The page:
Safety laws report calls for more truck regulations

January 11, 2021

Tyson Fisher


Nearly 400 additional safety laws need to be adopted across the nation to ensure optimal roadway safety, according to Advocates for Highway and Auto Safety’s 18th annual Roadmap of State Highway Safety Laws. More trucking regulations are also suggested in the report.

On Monday, Jan. 11, Advocates for Highway and Auto Safety released its annual report detailing how states are doing with road safety laws. The report also suggests what the federal government can do to improve traffic safety.

Federal regulations

Specific to the trucking industry, the Roadmap of State Highway Safety Laws suggests that automatic emergency braking systems and speed limiters can reduce fatal crashes. The safety group also recommends underride guards, adequate entry-level driver training and screening for obstructive sleep apnea.

Where OOIDA disagrees

Whereas the Owner-Operator Independent Drivers Association agrees that improved driver training will increase safety, the Association takes issue with the safety group’s other recommendations.

“Various academics, research groups, and government entities continue to debate the reason for the increase in crashes involving large trucks,” said Andrew King, a research analyst for the OOIDA Foundation.

“However, it appears that they have set much of their focus on technology as the potential panacea for greater safety on the roadways instead of recognizing that the majority of crashes involving a large truck and a light-vehicle are caused by the driver of the passenger vehicle.  While some safety technologies hold promise these groups continue to ignore the limitations and dangers of ADAS.  No technology can replace a well-trained driver.  OOIDA members continue to emphasize a call for better-trained drivers as the solution for obtaining better safety on the roadways.”

Other recommendations for safety laws/regulations at the federal level include:

  • Automatic emergency braking systems, lane departure warning and blind-spot detection required in all new vehicles.
  • Automated enforcement, e.g., red light cameras.
  • More safety standards for autonomous vehicles.
  • Impaired driving detection technologies.
  • Pedestrian/bicyclist.
  • Rear seat safety.

“Advanced driver assistance systems, known as ‘ADAS,’ such as automatic emergency braking, lane departure warning, and blind spot detection, are proven to prevent and mitigate crashes but are not required as standard equipment on all new vehicles,” Cathy Chase, Advocates for Highway and Auto Safety’s president, said in a statement. “The Biden-Harris administration and the 117th Congress should prioritize swift action to set minimum safety standards for ADAS and advanced impaired driving prevention technology in new vehicles to address the major killers on our roads.”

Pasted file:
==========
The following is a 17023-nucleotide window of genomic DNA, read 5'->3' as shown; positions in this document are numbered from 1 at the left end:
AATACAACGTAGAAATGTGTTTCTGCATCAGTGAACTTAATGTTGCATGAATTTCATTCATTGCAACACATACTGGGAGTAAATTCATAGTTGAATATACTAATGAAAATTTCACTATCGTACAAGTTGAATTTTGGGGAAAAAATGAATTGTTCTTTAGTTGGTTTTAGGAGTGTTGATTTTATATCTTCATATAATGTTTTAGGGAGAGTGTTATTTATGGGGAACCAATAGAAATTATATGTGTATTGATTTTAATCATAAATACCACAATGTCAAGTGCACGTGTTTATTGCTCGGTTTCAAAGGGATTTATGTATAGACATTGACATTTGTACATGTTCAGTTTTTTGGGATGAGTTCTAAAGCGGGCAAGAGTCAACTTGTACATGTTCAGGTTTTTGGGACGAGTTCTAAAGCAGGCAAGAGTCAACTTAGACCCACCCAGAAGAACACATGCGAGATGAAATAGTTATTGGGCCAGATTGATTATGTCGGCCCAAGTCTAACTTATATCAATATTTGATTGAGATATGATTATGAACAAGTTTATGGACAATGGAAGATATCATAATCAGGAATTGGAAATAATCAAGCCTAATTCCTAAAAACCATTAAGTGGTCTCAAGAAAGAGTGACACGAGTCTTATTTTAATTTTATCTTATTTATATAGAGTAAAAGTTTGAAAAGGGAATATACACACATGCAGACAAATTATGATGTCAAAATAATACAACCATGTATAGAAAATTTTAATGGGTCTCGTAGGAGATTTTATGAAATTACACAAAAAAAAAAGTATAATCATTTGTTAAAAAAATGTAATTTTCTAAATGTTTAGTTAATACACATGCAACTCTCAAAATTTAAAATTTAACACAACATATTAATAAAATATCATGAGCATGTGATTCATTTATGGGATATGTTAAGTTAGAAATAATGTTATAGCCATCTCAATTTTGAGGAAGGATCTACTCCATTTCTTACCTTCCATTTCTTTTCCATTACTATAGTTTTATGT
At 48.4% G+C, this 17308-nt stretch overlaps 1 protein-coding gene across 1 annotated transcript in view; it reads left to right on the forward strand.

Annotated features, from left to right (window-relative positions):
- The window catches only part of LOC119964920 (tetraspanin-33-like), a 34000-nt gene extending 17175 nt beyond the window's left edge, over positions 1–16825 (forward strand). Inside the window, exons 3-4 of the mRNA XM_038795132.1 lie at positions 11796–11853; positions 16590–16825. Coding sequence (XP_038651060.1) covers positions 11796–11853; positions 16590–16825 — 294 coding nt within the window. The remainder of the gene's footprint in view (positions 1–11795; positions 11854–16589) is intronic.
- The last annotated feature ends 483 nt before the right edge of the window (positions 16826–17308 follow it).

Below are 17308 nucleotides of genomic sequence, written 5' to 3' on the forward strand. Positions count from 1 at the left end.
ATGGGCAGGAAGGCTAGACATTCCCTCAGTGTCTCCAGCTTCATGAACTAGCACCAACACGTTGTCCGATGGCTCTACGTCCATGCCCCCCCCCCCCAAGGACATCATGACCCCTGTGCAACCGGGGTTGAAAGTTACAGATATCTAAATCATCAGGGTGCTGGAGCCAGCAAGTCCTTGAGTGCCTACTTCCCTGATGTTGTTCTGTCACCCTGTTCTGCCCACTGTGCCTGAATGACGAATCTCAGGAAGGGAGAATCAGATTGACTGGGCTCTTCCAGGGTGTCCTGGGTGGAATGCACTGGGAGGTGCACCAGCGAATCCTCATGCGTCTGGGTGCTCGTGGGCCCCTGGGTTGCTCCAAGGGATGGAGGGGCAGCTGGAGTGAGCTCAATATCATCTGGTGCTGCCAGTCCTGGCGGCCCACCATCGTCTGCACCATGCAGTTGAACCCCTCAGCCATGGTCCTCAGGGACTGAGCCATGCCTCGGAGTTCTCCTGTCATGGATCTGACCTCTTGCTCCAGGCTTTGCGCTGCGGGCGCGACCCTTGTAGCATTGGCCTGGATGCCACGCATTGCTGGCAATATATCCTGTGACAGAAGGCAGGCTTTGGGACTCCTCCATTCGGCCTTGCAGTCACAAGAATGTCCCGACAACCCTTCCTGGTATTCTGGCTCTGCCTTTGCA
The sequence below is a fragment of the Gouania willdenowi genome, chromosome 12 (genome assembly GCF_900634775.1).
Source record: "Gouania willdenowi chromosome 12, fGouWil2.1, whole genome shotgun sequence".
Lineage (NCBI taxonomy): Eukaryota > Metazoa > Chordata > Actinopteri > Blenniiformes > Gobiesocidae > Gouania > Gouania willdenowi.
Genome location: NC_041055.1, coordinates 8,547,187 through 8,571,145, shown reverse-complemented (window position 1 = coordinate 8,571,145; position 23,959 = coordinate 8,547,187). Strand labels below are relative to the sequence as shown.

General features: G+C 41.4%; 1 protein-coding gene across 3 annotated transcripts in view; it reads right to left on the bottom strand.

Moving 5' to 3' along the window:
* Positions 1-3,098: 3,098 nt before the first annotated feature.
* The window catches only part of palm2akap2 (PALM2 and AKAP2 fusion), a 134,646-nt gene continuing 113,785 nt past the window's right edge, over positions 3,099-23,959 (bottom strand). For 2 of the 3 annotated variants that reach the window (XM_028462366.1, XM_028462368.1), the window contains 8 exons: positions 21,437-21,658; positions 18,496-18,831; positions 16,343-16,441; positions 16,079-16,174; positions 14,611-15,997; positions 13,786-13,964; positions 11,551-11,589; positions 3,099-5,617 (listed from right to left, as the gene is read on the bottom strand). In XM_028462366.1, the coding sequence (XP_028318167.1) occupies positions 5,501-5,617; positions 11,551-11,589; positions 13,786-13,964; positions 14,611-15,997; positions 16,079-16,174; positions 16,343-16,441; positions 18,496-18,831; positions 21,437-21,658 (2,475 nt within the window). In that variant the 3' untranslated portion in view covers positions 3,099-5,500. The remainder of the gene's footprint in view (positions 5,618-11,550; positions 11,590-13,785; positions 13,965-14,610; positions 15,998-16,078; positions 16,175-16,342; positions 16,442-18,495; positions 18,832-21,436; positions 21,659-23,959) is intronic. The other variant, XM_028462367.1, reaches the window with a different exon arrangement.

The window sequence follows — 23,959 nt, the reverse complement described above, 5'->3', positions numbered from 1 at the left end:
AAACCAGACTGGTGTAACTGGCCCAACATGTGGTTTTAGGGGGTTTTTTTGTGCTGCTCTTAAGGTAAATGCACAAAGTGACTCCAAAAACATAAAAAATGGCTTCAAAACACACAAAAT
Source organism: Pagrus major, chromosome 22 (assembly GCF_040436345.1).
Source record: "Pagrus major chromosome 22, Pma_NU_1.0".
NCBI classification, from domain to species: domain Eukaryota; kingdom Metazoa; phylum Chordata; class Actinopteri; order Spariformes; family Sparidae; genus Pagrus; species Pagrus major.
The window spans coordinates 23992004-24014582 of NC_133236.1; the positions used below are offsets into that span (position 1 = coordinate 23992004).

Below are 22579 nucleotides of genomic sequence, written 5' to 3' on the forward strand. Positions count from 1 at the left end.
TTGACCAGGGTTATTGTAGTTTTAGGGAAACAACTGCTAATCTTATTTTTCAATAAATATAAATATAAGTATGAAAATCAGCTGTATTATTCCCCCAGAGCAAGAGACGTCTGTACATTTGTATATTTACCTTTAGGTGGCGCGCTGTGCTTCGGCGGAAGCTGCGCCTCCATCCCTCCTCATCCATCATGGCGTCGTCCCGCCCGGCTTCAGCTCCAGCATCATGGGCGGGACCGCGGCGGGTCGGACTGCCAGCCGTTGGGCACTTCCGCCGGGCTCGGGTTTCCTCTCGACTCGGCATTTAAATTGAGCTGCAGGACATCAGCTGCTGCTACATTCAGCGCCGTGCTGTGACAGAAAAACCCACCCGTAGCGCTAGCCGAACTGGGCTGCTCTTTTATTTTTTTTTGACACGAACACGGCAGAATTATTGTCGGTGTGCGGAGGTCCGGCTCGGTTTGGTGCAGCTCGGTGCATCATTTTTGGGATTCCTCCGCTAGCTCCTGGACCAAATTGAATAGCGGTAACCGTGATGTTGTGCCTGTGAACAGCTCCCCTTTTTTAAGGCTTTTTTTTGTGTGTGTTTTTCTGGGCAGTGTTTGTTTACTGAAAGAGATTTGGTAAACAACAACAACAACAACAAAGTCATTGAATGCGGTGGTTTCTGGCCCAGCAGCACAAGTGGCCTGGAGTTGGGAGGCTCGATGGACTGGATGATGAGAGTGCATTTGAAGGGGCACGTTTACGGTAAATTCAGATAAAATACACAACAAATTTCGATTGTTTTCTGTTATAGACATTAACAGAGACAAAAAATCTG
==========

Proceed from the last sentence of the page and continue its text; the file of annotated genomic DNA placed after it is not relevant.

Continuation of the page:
State safety laws

According to the report, five laws were passed last year that meet criteria set by Advocates for Highway and Auto Safety. However, one law was repealed.

New York enacted a rear seat belt law, moving the state from a yellow rating to green on a red/yellow/green rating system. South Dakota passed an all-driver texting ban and several laws addressing teen driver licensing. On the other hand, Missouri got rid of its all-rider motorcycle helmet law.

The safety group’s report suggests that nearly 400 state safety laws need to be enacted, including:

  • 16 states need an optimal primary enforcement seat belt law for front-seat passengers.
  • 30 states need an optimal primary enforcement seat belt law for rear-seat passengers.
  • 32 states need an optimal all-rider motorcycle helmet law.
  • 35 states need a rear-facing through age 2 child passenger safety law.
  • 34 states and the District of Columbia need an optimal booster seat law.
  • 190 teen driver licensing laws need to be adopted to ensure the safety of novice drivers (no state meets all recommended criteria).
  • 29 critical impaired driving laws are needed in 27 states.
  • Four states need an optimal all-driver text messaging restriction.
  • 19 states need a teen driver licensing cellphone restriction.

Only eight states and Washington, D.C., have an overall safety law green rating: California, Delaware, Louisiana, Maine, New York, Oregon, Rhode Island and Washington.

Twelve states have a red rating: Arizona, Florida, Missouri, Montana, Nebraska, Nevada, New Hampshire, Ohio, South Dakota, Vermont, Virginia and Wyoming.

The safety law reports estimate the annual economic cost of vehicle crashes to be $242 billion. That comes to what Advocates for Highway and Auto Safety refer to as a “crash tax” of $784 per person each year. When accounting for loss of life, pain and decreased quality of life, the economic cost increases to $836 billion annually. LL